Record – Newsletter

Fall 2009

“People who portray gay adults as godless, hedonistic, Christian-bashers are not working with the facts”, says evangelical pollster George Barna, founder of the research firm, The Barna Group. Reporting in July on a nationwide survey of 9,232 Americans over the last two years, Barna states: “A substantial majority of gays cite their faith as a central facet of their life, consider themselves to be Christian, and claim to have some type of meaningful personal commitment to Jesus Christ active in [their] life today.” Read more →

Summer 2009

“People like you should be shot and killed!” That’s what was shouted at Don Dent and Terry Tebedo when they visited Northwest Bible Church in Dallas in 1987. They vowed never to go back. Terry died of AIDS the following year.

Don has since become a serious Christian and has come to know a younger generation of Christians who are showing him God’s grace as it was not shown before. He’s learning from them and they’re learning from him. Read more →

Spring 2009

Evangelical leaders are partnering with progressive think tank Third Way to find common ground in “culture war” issues such as gay rights, abortion and immigration reform. Mercer University ethicist David Gushee says that, at the core of the coalition’s Come Let Us Reason Together agenda is a “concern for human dignity”. He grants that some of his fellow Southern Baptists recoil at gay rights, but “denying someone a job in a secular workplace due to their sexual orientation violates human dignity and serves no public purpose.” Among other evangelicals involved in this common cause are Florida megachurch pastor Joel C. Hunter, Sam Rodriguez, president of the National Hispanic Christian Leadership Conference, Robert P. Jones of Faith in Public Life and Jonathan Merritt of the Southern Baptist Environment and Climate Initiative. Read more →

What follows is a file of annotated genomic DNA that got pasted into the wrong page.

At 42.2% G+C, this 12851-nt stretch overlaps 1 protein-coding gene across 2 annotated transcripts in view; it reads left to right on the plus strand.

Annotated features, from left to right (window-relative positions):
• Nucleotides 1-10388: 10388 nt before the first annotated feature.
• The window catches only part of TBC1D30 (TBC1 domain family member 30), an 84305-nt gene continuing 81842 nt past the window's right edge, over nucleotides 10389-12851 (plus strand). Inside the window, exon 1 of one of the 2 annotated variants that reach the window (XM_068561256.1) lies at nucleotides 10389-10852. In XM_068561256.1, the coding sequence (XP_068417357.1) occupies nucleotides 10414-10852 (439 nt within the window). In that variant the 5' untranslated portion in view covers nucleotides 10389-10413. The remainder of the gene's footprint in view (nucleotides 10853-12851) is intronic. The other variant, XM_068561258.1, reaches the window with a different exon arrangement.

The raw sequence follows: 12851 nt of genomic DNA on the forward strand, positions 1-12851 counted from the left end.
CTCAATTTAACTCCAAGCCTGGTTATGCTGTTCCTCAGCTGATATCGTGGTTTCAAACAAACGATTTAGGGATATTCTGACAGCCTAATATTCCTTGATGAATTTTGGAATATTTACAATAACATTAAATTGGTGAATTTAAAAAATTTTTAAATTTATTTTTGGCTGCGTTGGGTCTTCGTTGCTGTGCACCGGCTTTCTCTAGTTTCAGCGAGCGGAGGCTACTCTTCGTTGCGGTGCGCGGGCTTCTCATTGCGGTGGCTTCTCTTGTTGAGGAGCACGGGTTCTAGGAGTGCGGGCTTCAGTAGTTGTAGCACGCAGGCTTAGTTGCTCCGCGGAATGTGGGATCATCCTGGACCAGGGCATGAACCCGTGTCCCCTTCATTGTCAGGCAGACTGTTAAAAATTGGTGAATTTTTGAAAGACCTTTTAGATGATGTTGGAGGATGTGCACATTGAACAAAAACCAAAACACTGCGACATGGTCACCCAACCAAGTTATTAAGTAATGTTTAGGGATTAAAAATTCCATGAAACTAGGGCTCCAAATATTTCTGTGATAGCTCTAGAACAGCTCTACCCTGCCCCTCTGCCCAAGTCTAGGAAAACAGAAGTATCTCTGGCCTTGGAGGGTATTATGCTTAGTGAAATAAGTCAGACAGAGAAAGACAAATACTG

Winter 2009

“Which issue is most important to you in this election?” Evangelical publisher, Christianity Today, polled its on-line readers at the end of October and this was the response to the question: Abortion (29%), Economy (23%), Foreign Policy (8%), Same-sex Marriage (7%), Terrorism (6%), Health Care (6%), Poverty (5%), Energy 2%), Environment (1%), Education (1%), Immigration (1%).
On November 4, most Californians voted “Yes” on Prop 8, banning marriage for same-sex couples. The vote was 52 percent to 48 percent. But that was a shift in a gay-positive direction. In 2000, the percentage spread was 61-39 against same-sex marriage.
Misty Irons, a self-defined “straight, married with three kids, homeschooling, evangelical Christian of the Reformed variety”, voted “No” on Prop 8. She blogs: “I myself voted for Prop 22 in 2000. I’m one of those voters who swung to the other side. … Despite the fear-mongering, lies, misinformation, prejudice, ignorance, and yes, sincerely held religious beliefs that homosexual unions go against the moral teaching of the Bible (which I myself hold to), 48 percent of Californians somehow waded through all that and saw a simple truth: when it is placed in your hands to vote on somebody else’s marriage, somebody else’s life, somebody else’s dreams, have the decency to let them be.” Irons’ observations are at moremusingson.blogspot.com. Read more →

Winter 2008